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Amsterdam - Ian McEwan With funerals as an arching motif, great humor, and unnatural deaths, this longish novella is as if written by Agatha Christie after a crash course on writing with Poe and having drunk just enough with Roberto Bolaño.

“Such a tolerant, openminded, and grown-up sort of place”—such is the way McEwan describes the city of Amsterdam, and such is the way I’d describe the novel, Amsterdam—a story of mature friendships made vulnerable by differing views of tolerance and openmindedness and the growing realization that the two protagonists had not known each other as well as their long friendship might suggest. The novel speaks to maturity and human faults, friendships jeopardized by experience, loyalty, memory, civic obligation—themes that may not address the concerns of every reader.

Amsterdam is well-crafted—every detail serves a purpose and reveals its place in the narrative—all the pieces fit together perfectly. In fact, the novel is so tightly crafted, it reads like the best of short stories and lends itself to a very quick reading, and from which, it gains. Each character’s character is rendered up gradually, informing the reader as each protagonist’s personal character is realized by the other. Splendid.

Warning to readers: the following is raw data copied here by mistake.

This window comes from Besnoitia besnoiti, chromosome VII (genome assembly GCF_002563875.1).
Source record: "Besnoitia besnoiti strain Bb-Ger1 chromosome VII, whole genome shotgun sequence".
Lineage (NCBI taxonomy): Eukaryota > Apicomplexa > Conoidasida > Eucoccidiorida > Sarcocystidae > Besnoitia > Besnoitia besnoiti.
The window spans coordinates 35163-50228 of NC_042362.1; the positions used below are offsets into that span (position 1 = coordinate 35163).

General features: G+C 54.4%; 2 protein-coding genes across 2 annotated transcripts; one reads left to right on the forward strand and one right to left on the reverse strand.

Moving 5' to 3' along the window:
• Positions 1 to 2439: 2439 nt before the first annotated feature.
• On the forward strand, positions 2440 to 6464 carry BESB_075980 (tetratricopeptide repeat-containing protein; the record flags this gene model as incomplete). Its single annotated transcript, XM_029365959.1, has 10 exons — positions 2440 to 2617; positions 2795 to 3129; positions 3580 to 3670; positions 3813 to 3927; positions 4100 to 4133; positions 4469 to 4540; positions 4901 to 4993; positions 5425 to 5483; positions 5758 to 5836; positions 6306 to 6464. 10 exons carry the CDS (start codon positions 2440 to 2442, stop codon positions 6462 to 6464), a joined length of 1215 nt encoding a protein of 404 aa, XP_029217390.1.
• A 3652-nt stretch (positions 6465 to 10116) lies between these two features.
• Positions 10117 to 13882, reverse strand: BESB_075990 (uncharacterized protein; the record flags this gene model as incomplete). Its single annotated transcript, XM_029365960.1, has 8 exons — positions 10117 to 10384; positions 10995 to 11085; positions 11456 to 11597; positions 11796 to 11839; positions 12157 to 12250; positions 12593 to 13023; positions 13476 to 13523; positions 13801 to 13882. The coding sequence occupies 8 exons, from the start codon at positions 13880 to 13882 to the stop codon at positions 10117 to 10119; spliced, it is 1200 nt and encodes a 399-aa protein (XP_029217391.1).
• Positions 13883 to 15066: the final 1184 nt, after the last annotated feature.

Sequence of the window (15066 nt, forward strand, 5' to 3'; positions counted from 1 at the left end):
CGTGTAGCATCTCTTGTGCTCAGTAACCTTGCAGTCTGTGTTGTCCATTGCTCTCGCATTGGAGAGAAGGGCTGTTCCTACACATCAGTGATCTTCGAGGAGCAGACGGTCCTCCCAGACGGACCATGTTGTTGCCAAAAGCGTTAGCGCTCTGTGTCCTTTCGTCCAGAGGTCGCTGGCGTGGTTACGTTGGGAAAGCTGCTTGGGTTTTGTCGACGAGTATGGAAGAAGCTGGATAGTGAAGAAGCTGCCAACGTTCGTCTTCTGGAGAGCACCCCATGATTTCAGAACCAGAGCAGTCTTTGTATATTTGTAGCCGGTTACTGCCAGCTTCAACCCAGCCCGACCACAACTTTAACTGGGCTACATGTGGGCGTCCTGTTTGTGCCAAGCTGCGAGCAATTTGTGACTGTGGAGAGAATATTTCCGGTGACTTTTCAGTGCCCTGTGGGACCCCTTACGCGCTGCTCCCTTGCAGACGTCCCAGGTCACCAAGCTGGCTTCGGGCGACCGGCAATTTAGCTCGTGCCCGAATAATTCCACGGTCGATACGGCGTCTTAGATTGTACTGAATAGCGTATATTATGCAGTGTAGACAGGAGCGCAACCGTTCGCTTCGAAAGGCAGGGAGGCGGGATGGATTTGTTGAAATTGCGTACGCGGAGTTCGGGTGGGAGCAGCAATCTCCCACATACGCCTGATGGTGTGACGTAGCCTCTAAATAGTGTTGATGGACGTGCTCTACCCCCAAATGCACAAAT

Why only four stars? Why not five? I’m not sure. It’s not my favorite McEwan, even though I like it quite a lot. Possibly because I liked Atonement so much more. The novels are so different, it’s as though they weren’t written by the same author. Most likely, the fault is mine and due to my own expectations.

I’m reminded of a beleaguered Joni Mitchell on a live recording (Miles of Aisles) who, between songs and amid shouts for particular songs to be played next (requests for popular favorites she’s probably heard thousands of times), laments, [and I’m paraphrasing here]:

“You know, a painter does a painting, and that’s it. He hangs it in a loft somewhere, and maybe somebody buys it or no one buys it…but…you know? No one ever asks Van Gogh ‘Hey, paint a Starry Night again, man. He did it and that was it.’” Then she laughs.

Have fun with Amsterdam. Laugh along with it. I think it was part of McEwan’s goal, and the humor is there for the taking.